the one about my first tutorial

This is my first attempt at writing a tutorial. In general, I am a copy-cat. I see ideas that I like, and then I copy them from someone else. In teaching, we call that "borrowing." In other areas of life, we call that
"copying" or even "stealing." But whatever. Give credit where credit is due and move on, right?

Well, because I like to borrow/copy/steal, I don't usually have a ton of original ideas to post when it comes to crafts. However, I will say that I used my own brain on this one and did it from start to finish without looking at someone else's tutorial.

Now, if you go on Pinterest and type in "folding chair makeover," you will see lots of different blogs with ways to do this. This is just what I did to revive some old folding chairs we got as a wedding gift nearly seven years ago.

First, they started off looking like this. If you look closely, you can see some marker on the seat fabric and white spray paint from one of our other past projects. We also left one of these outside for probably 3 months during the winter after our daughter's birthday party. Oops.




I started by removing the screws on the back with a Philips head screwdriver. But that's not what I call it. I call it the "one with the cross-thingy on the end."

I spy Charlotte's toes!

I took all the screws out of the back of the chairs to release the top cushions, and then I turned the chairs over and removed the screws from the bottom of the seat cushions.






I wiped the chairs down and removed any dust/dirt. Then I found a can of spray paint in our garage and sprayed them with a nice, new coat of black. You could do any color to make them super fun, but I chose the black because it matched the decor and it was free.

Not pictured: Me spraying black chairs with black spray paint. Use your imagination.

While the chairs were drying, I recovered the cushions. You will need a staple gun (helpful if it has staples…), scissors, and fabric for this part. I am a bit of a fabric hoarder. I buy any fabric I like when it is on sale, and then I keep it. And stare at it. Sometimes I talk to it. Sometimes I drape myself in it. Sometimes I tuck it into the back of my shirt and run around declaring, "I am super woman!" It's all good.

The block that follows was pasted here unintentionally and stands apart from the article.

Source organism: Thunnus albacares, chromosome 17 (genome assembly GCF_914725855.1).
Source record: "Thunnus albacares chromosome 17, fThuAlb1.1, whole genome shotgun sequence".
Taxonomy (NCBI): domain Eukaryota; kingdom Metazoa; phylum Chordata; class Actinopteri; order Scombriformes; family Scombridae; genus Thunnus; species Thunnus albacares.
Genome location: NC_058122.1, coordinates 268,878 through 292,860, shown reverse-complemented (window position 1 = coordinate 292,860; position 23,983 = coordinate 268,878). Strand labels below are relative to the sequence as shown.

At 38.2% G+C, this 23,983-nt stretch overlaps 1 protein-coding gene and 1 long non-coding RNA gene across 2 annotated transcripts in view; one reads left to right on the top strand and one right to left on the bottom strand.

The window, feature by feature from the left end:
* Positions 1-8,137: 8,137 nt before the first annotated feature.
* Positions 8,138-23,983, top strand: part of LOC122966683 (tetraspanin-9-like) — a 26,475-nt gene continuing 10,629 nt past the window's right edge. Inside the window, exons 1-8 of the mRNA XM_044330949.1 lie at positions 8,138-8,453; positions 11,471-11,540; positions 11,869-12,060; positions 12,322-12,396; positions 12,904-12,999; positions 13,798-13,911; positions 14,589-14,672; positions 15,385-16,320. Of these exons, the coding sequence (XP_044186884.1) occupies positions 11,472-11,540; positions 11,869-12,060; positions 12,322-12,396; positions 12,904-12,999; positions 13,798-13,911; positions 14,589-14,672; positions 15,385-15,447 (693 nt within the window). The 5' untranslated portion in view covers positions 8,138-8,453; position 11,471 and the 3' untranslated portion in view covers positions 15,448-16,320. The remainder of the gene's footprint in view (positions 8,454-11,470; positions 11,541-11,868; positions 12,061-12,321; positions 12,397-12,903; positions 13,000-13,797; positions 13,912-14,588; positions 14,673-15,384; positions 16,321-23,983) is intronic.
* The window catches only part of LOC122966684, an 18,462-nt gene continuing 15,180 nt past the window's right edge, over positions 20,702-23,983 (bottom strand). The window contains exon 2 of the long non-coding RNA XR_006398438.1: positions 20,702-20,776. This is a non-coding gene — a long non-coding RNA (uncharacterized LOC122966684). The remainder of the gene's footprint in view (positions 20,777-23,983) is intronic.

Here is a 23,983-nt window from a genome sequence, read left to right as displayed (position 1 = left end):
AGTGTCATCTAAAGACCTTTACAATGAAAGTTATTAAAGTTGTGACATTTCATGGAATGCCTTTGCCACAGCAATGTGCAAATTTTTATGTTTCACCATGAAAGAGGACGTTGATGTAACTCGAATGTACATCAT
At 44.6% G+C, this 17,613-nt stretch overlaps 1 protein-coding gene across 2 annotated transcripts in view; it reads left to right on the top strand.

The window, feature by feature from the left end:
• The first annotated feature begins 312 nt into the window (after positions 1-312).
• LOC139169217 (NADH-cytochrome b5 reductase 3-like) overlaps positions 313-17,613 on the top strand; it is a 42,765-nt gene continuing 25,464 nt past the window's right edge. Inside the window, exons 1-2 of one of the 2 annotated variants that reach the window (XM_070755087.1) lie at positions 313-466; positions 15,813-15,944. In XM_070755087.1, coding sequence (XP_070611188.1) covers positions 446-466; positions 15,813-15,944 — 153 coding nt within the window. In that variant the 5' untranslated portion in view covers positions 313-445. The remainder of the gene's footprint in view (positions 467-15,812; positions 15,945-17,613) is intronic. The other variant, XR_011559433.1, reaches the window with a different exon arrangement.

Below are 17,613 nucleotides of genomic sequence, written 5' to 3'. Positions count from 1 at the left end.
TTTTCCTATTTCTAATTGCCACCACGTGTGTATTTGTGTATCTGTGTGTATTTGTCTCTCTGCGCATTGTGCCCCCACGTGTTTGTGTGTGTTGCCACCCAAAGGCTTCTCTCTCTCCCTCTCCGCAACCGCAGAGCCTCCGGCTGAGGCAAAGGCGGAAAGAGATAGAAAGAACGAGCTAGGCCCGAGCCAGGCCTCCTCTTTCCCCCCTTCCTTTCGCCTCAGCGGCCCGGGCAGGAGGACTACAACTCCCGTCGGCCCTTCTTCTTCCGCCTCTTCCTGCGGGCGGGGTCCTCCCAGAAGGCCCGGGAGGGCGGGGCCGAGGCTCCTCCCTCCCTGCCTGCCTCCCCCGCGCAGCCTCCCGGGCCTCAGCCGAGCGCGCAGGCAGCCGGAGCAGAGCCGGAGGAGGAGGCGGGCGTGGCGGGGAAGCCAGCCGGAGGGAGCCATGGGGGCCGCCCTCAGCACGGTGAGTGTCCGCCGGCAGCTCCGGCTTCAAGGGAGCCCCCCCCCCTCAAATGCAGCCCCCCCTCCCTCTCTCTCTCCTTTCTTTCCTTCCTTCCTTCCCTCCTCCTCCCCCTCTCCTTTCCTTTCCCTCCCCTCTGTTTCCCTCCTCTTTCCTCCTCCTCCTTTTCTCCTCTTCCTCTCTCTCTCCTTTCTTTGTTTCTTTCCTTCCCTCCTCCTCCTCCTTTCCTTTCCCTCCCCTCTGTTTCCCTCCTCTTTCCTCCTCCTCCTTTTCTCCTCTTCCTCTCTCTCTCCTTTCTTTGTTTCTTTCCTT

Anyway, I found this fabric in my stash. The chevron is a duck cloth, so it is a little more sturdy. I definitely recommend using a duck cloth or upholstery/outdoor cloth (Joann's and Hobby Lobby have tons of patterns) so it is more durable under your bum. 

I chose the mint green for the top cushions. This is just a basic cotton. It doesn't have to be super durable since it just for your back rest. 

I didn't replace the foam padding of the cushions. If I wanted to make everything like new, I could have done that, but I wanted to keep this very low-cost (i.e. free).

Remove the old fabric. It was so worn and the staples were weakened, so all I had to do was pull up on them and they came right out. You could always shove a flat screw driver in there to pry them out.




Fun fact: Do you know that I rarely ever used my staple-remover thingy when I was a teacher. I enjoyed pulling the papers out of the wall in such a way that the staple flung out approximately 2 feet to the ground. Shame on me.

I cut a piece of fabric about 3-4 inches larger than each edge of the cushion.



With chevron, you have to be careful about making it straight. Try to line it up the best you can. Crooked chevron creates side effects such as nausea, headaches, and hallucinations.

Begin folding up one edge of the fabric. Hold it tight and put a staple in the middle. Then do the same technique along the entire edge. I usually start with 3-4 staples, and then I go through and add about 176 more. Just to be secure.



Move on to the opposite edge using the same technique. 

Next, you will staple the other set of opposite edges. When you get to the corners, leave those without staples.

You will have to do a gathering/overlapping technique, working your way around the curved edge of the cushion. You will place several staples in these areas. Repeat for the opposite edge and the corners.



You will be left with excess fabric around the edges of the staples. Use scissors to cut close to the staples (not tooooo close) and get everything looking neat.



You will do the same around the top cushions of your chair. Depending on the style of your chair, you might have some more rounded edges, or you might have a rectangular shape to work around. Just remember to pull your fabric tight as you go and put lots of staples in it to 1) keep everything secure and 2) feel so cool with your staple gun.

Last comes the fun part! You get to put everything back together. Put all the screws back in and attach the cushions securely.



When I started, I thought the chevrons would be going horizontally. Well, when I went to fit the cushions back on the chairs, I discovered that the chevrons would be going vertically. This isn't a big deal to me, but if you need your pattern to go a certain way, make sure you double check that before you go all crazy with your staple gun.

There you go! You now have updated your old folding chairs into something really special for very little, if any, money. Enjoy!


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